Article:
Strikingly marked with blues, iridescent greens, russet flanks and contrasting white, Northern Shovelers are a beautiful bird. And that bill… (Photo taken April 28, 2021, Chignik Lake)
Two decades have passed since the days when I used to ride my bicycle in wintertime and spring to the Hanamizu River in Hiratsuka, Japan to look for birds there. I did not consider myself a birder then, but I liked to look at the water and I carried binoculars and sometimes a bird field guide with me. There were herons and egrets, and it was a good place to see turquoise-colored kingfishers, a favorite, and to find shrikes which left worms and other small creatures impaled on barbed wire fences around gardens along the river. There were startling, parrot-like green woodpeckers, redstarts and other birds in the forested hills nearby, and sometimes I’d go there to look for those as well as owls, which I never did find. My favorite place was the river, though, and I’d often pack a lunch and find a place to sit and watch the ducks. There isn’t much hunting done in Japan, and so the birds were neither tame nor particularly wary. I was often closer to species such as teal, wigeons, mallards and pintails than I’m ever able to get here on the Chignik.
Drake (left) and hen Northern Shovelers, Chignik Lake, April 28, 2021.
Perhaps the most approachable of the Hanamizu’s waterfowl were the Northern Shovelers. Quiet as ducks go, they’d busily and rapidly swish their bills back and forth through stiller portions of the river, managing by means of their unique bills and a feeding strategy unlike the other ducks to avoid competition. As it turns out, their spatula-like bills are equipped with over 100 very fine, comb-like structures shovelers use to sift out small organisms. In both appearance and effect, these lamellae are similar to the baleen of certain species of whales. So, while shovelers are dabblers (non-diving ducks), they do more swishing and churning with their bills than tipping butt up as do teal and mallards.
Typical shoveler feeding behavior: stir up the water or silty bottom, sift the mix through fine, comb-like lamellae lining the inside edges of the bill, and swallow whatever is edible. Midge larvae are abundant in Chignik Lake, making them a likely repast. John J. Audubon reported finding leeches, snails and small fishes among stomach contents.
In four years of living at Chignik Lake and looking at various species of ducks up and down the Chignik drainage, I’d never seen shovelers here. David Narver didn’t record them in his avian study of the Chigniks conducted in the early 1960’s, and a quick check of this species on the Cornell Lab of Ornithology’s All About Birds site indicated very few sightings on the Alaska Peninsula and none at all on the Gulf of Alaska side where Chignik Lake is located. So I was astounded to look at my window in the predawn of April 28 and see the unmistakable silhouettes of ducks sporting those bills. Three drakes and a hen, milling near shore along the beach where many of us park our skiffs and scows. I knew I had to make my pictures quickly. It wouldn’t be long before people headed down to the beach to launch their crafts, at which point the ducks would surely take flight and continue their migration across the peninsula.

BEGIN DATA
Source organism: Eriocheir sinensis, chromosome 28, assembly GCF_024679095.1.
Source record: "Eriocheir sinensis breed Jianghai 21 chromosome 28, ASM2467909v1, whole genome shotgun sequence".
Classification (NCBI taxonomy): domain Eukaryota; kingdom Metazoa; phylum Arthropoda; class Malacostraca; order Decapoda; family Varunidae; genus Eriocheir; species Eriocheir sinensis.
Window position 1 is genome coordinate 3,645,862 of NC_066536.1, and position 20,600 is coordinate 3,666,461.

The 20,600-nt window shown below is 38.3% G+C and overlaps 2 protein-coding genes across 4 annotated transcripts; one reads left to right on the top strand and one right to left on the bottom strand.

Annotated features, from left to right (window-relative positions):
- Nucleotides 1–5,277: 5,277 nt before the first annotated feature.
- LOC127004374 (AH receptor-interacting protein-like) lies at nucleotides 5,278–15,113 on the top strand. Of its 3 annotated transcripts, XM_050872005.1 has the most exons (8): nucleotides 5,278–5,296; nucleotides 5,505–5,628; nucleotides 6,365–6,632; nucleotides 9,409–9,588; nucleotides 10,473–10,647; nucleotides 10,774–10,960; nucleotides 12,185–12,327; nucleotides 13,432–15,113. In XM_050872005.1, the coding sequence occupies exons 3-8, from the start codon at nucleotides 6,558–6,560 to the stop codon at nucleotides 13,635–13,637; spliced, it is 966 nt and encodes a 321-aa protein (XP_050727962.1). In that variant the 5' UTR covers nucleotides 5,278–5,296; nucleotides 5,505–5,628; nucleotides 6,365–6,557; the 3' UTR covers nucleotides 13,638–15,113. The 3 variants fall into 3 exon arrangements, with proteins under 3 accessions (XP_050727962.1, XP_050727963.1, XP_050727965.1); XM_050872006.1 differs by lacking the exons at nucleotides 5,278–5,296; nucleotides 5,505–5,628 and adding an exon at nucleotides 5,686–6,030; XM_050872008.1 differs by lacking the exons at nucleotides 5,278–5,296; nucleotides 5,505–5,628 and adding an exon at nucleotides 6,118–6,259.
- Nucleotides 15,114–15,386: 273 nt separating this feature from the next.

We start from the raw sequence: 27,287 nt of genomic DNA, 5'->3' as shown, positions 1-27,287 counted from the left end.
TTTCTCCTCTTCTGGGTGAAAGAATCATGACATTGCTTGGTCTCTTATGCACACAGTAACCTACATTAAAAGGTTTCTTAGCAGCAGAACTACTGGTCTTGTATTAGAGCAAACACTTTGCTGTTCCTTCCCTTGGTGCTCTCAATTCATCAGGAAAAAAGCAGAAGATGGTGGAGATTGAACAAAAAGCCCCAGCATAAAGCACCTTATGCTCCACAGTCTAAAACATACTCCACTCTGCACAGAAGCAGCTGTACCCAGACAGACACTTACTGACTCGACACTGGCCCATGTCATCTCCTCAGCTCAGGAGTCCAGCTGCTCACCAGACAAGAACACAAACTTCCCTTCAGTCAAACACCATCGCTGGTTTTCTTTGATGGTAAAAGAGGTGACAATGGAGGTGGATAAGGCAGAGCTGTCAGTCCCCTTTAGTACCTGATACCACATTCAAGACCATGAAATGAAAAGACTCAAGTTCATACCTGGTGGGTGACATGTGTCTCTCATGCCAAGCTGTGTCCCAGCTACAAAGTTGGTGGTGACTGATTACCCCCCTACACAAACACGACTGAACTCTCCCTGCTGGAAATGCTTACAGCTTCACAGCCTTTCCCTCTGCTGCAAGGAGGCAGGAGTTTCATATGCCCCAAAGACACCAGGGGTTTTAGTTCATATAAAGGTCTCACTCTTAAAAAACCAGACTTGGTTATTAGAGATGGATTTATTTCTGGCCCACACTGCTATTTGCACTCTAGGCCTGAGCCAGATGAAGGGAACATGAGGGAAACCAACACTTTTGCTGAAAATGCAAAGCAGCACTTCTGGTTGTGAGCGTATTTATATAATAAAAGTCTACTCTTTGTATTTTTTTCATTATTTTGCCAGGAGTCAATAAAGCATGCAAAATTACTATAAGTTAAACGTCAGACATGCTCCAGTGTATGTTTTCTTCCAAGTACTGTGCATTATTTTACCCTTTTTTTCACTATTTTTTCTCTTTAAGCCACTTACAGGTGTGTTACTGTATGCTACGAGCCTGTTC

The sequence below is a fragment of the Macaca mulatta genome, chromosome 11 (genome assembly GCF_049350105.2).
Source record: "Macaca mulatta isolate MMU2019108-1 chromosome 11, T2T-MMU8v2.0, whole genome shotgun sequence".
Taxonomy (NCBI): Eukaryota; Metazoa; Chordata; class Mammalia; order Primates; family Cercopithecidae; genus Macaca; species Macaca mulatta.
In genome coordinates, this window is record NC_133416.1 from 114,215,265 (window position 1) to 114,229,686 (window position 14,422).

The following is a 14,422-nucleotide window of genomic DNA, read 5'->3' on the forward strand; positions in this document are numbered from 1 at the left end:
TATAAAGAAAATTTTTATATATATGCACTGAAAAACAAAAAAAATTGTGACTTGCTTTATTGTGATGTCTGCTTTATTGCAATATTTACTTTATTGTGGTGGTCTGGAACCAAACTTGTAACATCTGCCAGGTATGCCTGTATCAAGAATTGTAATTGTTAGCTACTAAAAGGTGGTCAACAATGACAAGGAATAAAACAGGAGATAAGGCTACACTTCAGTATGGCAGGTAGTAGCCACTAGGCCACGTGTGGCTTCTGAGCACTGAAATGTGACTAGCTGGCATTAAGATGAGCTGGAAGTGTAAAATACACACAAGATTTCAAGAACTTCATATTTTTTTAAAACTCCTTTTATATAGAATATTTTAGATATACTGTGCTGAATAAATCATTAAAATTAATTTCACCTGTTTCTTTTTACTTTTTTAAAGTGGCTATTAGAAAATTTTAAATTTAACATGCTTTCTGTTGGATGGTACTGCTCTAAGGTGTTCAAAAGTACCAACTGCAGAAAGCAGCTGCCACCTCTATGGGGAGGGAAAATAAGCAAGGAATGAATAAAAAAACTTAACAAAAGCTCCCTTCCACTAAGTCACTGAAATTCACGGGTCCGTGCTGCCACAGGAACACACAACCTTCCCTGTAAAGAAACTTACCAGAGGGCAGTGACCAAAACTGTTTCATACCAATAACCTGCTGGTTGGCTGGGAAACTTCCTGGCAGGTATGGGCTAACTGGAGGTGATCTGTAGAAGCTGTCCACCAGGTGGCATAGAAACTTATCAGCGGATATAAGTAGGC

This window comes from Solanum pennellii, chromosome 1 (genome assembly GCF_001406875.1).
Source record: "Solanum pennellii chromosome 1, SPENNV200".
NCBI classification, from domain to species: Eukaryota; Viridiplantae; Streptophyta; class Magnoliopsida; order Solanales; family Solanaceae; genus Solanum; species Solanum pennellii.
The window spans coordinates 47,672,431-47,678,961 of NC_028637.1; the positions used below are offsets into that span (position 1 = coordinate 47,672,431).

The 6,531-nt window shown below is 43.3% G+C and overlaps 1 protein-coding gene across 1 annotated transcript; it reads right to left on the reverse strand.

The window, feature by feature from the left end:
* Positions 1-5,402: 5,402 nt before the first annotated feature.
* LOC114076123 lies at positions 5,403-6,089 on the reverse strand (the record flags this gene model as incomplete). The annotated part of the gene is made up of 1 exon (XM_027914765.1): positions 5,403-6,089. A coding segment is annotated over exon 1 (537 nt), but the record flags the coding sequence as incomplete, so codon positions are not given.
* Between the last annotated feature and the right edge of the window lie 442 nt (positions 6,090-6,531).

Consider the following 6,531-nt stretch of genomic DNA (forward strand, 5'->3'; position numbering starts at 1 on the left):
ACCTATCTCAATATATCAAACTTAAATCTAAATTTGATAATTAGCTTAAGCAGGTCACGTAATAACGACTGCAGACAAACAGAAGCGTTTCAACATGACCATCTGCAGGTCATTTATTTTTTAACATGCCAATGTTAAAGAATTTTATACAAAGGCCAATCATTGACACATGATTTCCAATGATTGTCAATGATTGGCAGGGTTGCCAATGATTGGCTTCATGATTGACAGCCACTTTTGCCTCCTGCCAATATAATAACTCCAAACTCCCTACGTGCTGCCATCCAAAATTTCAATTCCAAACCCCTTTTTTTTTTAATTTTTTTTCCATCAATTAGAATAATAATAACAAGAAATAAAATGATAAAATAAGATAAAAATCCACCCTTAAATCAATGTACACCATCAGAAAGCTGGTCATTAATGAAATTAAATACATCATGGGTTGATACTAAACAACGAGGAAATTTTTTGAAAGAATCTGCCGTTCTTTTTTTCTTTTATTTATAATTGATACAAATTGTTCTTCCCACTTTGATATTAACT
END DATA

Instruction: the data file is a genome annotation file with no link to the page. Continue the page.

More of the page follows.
Among ducks, Norther Shovelers are particularly known for lifelong monogamous pairings. (4/28/21)
The problem I was facing was that what little light there was shone from behind the birds. Given that encountering this species is at best a rare event on the Chignik, my best option was to turn up the ISO, keep the aperture as open as practical, and at the very least make some decent “record” or documentation pictures and deal with image noise and softness later. The pictures in this article are all from photos I took in the pre-dawn light that morning.
As I feared, just as the sun began peeking over the snow-capped mountains rimming the lake, a honda engine pierced the morning calm. As it drew closer, the quartet began hurriedly paddling for deeper water. Suddenly they broke, sent the water into a froth as they took wing, and were gone. (4/28/21)
The Lake is the kind of place where, at any given moment, an interested person might take a closer look and see a species of bird never before recorded here. But in what part of the world isn’t that true? Regrettably, I cannot remember the author’s name, but there is a very short piece of Japanese Zen poetry that reads,
Tend the garden
Those words might be paraphrased to read,
Make a study
It seems that the closer one looks – at anything – the more there is to see and to learn and to marvel at.
Northern Shoveler Range Map: with permission from The Cornell Lab of Ornithology, Birds of the World. Note that the Alaska Gulf side of the Alaska Peninsula is not considered to be part of this species’ range.
Northern Shoveler, Spatula clypeata
Spatula: Latin for spoon or spatula
clypeata: Latin for shield bearing or shield
Status at Chignik Lake, 2016 to present: Rare or perhaps even accidental. Most likely to be encountered as a spring migrant. However, as shovelers are known to breed on the Alaska Peninsula, this is a species to be on the lookout for in any likely habitat, particularly at Black Lake at the head of the drainage.
Alaska Peninsula and Becharof National Wildlife Refuge Bird List, 2010:
Common in Spring; Uncommon in Summer & Fall; Not reported in Winter.
Aniakchak National Monument and Preserve Bird List: Presence Documented
Previous Article: Northern Pintail – the Dapper Dabbler
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For a clickable list of bird species and additional information about this project, click here: Birds of Chignik Lake
© Photographs, images and text by Jack Donachy unless otherwise noted.